A species of small antisense RNA in posttranscriptional gene silencing in plants.

  title={A species of small antisense RNA in posttranscriptional gene silencing in plants.},
  author={Andrew Hamilton and David C. Baulcombe},
  volume={286 5441},
Posttranscriptional gene silencing (PTGS) is a nucleotide sequence-specific defense mechanism that can target both cellular and viral mRNAs. Here, three types of transgene-induced PTGS and one example of virus-induced PTGS were analyzed in plants. In each case, antisense RNA complementary to the targeted mRNA was detected. These RNA molecules were of a uniform length, estimated at 25 nucleotides, and their accumulation required either transgene sense transcription or RNA virus replication. Thus… 

Post-transcriptional gene silencing in plants by RNA

This review elaborates the current progress on the understanding of the molecular basis of RNA silencing including a mechanistic link between the regulation of microRNA and RNAsilencing and the practical use ofRNA silencing as a reverse genetics approach in plant functional genomics.

RNA-Mediated RNA Degradation in Transgene- and Virus-Induced Gene Silencing

Doublestranded RNAs were identified to be the triggering structures for the induction of a specific and highly efficient RNA silencing system, in which enzyme complexes facilitate as molecular machines the processing of dsRNA into characteristic small RNA species.

Application of RNA interference in plants.

Molecular aspects and mechanisms of gene silencing in plant were reviewed, its applications were discussed and its mechanisms also protect the organism's genome from transposons, viruses.

Review RNA-mediated gene silencing

Small non-coding RNA molecules demonstrated to be mediators of these silencing phenomena have been shown to mediate a parallel post-transcriptional gene si- lencing (PTGS) mechanism that regulates the expression of developmental genes, although in this latter mecha- nism, rather than being degraded, the translation of target genes is reversed.

Review article Application of RNA interference in plants

Interestingly, mechanisms of gene silencing also protect the organism’s genome from transposons, viruses and its applications were discussed.

Small RNA-Mediated Control of Development in Plants

This chapter reviews studies that uncovered the mode of action of the different classes of small RNAs during the development of plants and describes mechanisms fine tune regulate the expression of genes during development.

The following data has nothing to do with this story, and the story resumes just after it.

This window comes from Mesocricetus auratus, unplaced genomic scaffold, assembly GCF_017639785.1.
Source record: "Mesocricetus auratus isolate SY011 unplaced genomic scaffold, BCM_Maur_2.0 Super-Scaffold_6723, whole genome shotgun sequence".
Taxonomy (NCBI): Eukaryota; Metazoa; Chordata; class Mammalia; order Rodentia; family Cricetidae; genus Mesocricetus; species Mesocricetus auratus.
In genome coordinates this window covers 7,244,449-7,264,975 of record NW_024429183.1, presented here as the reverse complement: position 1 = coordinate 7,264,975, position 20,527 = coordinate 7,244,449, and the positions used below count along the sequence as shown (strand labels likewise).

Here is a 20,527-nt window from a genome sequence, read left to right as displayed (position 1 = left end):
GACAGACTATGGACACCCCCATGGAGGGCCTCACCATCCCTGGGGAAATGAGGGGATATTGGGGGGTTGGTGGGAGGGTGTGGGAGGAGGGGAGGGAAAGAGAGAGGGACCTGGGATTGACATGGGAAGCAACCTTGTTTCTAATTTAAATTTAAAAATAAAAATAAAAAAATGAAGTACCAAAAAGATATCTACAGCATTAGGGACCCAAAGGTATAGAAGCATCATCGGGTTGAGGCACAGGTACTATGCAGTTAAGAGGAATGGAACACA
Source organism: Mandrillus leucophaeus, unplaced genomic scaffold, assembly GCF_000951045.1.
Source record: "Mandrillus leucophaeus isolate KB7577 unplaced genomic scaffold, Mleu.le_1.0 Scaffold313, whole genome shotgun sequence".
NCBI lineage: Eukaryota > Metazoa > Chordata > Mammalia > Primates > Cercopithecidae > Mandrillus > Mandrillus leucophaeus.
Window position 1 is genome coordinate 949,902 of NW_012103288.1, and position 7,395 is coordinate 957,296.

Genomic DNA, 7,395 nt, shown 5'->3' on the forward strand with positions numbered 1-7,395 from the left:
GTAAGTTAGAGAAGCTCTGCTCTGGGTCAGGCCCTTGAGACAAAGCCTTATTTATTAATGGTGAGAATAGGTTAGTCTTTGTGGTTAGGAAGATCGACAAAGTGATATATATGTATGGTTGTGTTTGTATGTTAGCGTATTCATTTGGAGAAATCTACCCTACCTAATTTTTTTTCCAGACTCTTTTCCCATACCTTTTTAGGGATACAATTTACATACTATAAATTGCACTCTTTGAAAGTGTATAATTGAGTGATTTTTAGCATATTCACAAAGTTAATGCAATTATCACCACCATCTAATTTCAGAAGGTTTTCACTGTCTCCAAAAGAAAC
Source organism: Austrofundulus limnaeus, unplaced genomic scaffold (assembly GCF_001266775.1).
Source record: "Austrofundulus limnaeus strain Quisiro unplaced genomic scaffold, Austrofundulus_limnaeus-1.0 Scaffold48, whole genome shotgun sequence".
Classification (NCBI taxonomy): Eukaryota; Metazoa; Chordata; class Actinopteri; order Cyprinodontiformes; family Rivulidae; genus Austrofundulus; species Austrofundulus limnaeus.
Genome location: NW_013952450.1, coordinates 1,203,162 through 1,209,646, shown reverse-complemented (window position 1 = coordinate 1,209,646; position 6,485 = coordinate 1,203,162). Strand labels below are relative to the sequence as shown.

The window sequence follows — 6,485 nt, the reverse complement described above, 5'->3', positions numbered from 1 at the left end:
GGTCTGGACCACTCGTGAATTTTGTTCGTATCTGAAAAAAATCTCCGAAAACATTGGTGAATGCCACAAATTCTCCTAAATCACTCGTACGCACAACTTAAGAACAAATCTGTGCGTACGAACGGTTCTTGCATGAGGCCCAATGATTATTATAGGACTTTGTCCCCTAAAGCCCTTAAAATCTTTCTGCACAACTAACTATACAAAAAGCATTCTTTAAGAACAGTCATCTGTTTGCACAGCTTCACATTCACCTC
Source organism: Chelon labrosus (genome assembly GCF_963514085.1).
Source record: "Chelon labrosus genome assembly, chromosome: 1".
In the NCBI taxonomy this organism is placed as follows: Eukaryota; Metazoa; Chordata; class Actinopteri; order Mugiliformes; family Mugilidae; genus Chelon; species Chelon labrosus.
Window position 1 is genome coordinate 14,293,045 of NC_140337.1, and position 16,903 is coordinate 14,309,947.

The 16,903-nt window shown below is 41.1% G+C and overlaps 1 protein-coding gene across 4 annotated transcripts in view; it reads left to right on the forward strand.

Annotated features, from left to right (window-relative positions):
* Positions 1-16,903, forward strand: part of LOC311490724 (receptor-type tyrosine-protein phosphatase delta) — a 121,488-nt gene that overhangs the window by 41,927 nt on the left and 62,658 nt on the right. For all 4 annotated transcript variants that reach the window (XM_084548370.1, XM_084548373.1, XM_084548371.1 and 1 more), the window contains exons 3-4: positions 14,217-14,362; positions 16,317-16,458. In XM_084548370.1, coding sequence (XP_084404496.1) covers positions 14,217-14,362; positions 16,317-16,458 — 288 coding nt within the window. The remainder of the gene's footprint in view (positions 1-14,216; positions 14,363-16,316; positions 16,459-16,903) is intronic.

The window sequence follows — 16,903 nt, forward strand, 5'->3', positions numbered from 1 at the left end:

Gene silencing in Neurospora crassa requires a protein homologous to RNA-dependent RNA polymerase

The cloning of qde-1, the first cellular component of the gene-silencing mechanism to be isolated, defines a new gene family conserved among different species including plants, animals and fungi, which is similar to an RNA-dependent RNA polymerase found in the tomato.

An RNA-directed nuclease mediates post-transcriptional gene silencing in Drosophila cells

It is shown that ‘loss-of-function’ phenotypes can be created in cultured Drosophila cells by transfection with specific double-stranded RNAs, which coincides with a marked reduction in the level of cognate cellular messenger RNAs.

Role for a bidentate ribonuclease in the initiation step of RNA interference

Dicer is a member of the RNase III family of nucleases that specifically cleave double-stranded RNAs, and is evolutionarily conserved in worms, flies, plants, fungi and mammals, and has a distinctive structure, which includes a helicase domain and dualRNase III motifs.

Inactivation of gene expression in plants as a consequence of specific sequence duplication.

  • R. Flavell
  • Biology
    Proceedings of the National Academy of Sciences of the United States of America
  • 1994
It is suggested that the mechanisms evolved to help silence the many copies of transposable elements in plants must have evolved to avoid these silencing mechanisms or their consequences.

A similarity between viral defense and gene silencing in plants.

It was found that nepovirus infection of nontransgenic plants induces a resistance mechanism that is similar to transgene-induced gene silencing.

Infection of tobacco or Arabidopsis plants by CMV counteracts systemic post-transcriptional silencing of nonviral (trans)genes.

Models are proposed to explain how CMV can inhibit cellular factors involved in the RNA degradation step of PTGS and/or inhibit the systemic spread of the silencing signal to tissues emerging from the meristem.

Gene Silencing without DNA: RNA-Mediated Cross-Protection between Viruses

Analysis of plants infected with viruses that are quite distinct from the nepovirus or caulimovirus groups demonstrates that this RNA-mediated defense is a general response to virus infection, and provides direct evidence that post-transcriptional gene silencing of nuclear genes is a manifestation of a natural defense mechanism that is induced by a wide range of viruses.